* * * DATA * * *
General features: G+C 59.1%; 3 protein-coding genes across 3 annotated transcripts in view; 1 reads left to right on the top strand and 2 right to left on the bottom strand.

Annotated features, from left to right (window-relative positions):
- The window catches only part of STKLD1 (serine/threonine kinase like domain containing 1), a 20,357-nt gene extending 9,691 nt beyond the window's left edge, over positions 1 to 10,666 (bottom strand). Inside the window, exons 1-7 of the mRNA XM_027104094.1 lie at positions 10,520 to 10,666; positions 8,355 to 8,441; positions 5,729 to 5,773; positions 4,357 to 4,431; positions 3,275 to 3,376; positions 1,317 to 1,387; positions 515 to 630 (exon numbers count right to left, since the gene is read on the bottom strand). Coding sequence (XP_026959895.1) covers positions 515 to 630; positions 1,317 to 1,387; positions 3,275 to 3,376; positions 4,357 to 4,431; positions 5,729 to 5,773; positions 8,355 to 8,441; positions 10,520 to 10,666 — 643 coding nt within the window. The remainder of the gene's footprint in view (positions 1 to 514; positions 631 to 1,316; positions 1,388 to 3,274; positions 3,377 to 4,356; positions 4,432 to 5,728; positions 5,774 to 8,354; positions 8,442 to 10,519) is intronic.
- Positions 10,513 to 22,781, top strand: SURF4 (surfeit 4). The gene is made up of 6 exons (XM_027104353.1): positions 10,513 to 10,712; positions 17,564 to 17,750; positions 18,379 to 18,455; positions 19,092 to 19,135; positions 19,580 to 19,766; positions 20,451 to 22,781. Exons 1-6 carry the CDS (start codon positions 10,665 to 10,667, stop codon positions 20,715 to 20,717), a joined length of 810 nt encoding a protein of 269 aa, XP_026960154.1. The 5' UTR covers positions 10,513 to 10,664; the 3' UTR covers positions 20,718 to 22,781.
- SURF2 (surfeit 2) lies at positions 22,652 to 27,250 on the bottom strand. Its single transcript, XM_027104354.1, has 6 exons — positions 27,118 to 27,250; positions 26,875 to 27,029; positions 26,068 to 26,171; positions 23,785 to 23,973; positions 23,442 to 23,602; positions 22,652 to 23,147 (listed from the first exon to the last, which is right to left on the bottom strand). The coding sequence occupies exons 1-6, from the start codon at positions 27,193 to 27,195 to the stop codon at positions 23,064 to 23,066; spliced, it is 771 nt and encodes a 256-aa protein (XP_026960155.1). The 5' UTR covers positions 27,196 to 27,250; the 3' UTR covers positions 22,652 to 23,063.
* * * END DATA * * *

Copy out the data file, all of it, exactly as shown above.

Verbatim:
General features: G+C 59.1%; 3 protein-coding genes across 3 annotated transcripts in view; 1 reads left to right on the top strand and 2 right to left on the bottom strand.

Annotated features, from left to right (window-relative positions):
- The window catches only part of STKLD1 (serine/threonine kinase like domain containing 1), a 20,357-nt gene extending 9,691 nt beyond the window's left edge, over positions 1 to 10,666 (bottom strand). Inside the window, exons 1-7 of the mRNA XM_027104094.1 lie at positions 10,520 to 10,666; positions 8,355 to 8,441; positions 5,729 to 5,773; positions 4,357 to 4,431; positions 3,275 to 3,376; positions 1,317 to 1,387; positions 515 to 630 (exon numbers count right to left, since the gene is read on the bottom strand). Coding sequence (XP_026959895.1) covers positions 515 to 630; positions 1,317 to 1,387; positions 3,275 to 3,376; positions 4,357 to 4,431; positions 5,729 to 5,773; positions 8,355 to 8,441; positions 10,520 to 10,666 — 643 coding nt within the window. The remainder of the gene's footprint in view (positions 1 to 514; positions 631 to 1,316; positions 1,388 to 3,274; positions 3,377 to 4,356; positions 4,432 to 5,728; positions 5,774 to 8,354; positions 8,442 to 10,519) is intronic.
- Positions 10,513 to 22,781, top strand: SURF4 (surfeit 4). The gene is made up of 6 exons (XM_027104353.1): positions 10,513 to 10,712; positions 17,564 to 17,750; positions 18,379 to 18,455; positions 19,092 to 19,135; positions 19,580 to 19,766; positions 20,451 to 22,781. Exons 1-6 carry the CDS (start codon positions 10,665 to 10,667, stop codon positions 20,715 to 20,717), a joined length of 810 nt encoding a protein of 269 aa, XP_026960154.1. The 5' UTR covers positions 10,513 to 10,664; the 3' UTR covers positions 20,718 to 22,781.
- SURF2 (surfeit 2) lies at positions 22,652 to 27,250 on the bottom strand. Its single transcript, XM_027104354.1, has 6 exons — positions 27,118 to 27,250; positions 26,875 to 27,029; positions 26,068 to 26,171; positions 23,785 to 23,973; positions 23,442 to 23,602; positions 22,652 to 23,147 (listed from the first exon to the last, which is right to left on the bottom strand). The coding sequence occupies exons 1-6, from the start codon at positions 27,193 to 27,195 to the stop codon at positions 23,064 to 23,066; spliced, it is 771 nt and encodes a 256-aa protein (XP_026960155.1). The 5' UTR covers positions 27,196 to 27,250; the 3' UTR covers positions 22,652 to 23,063.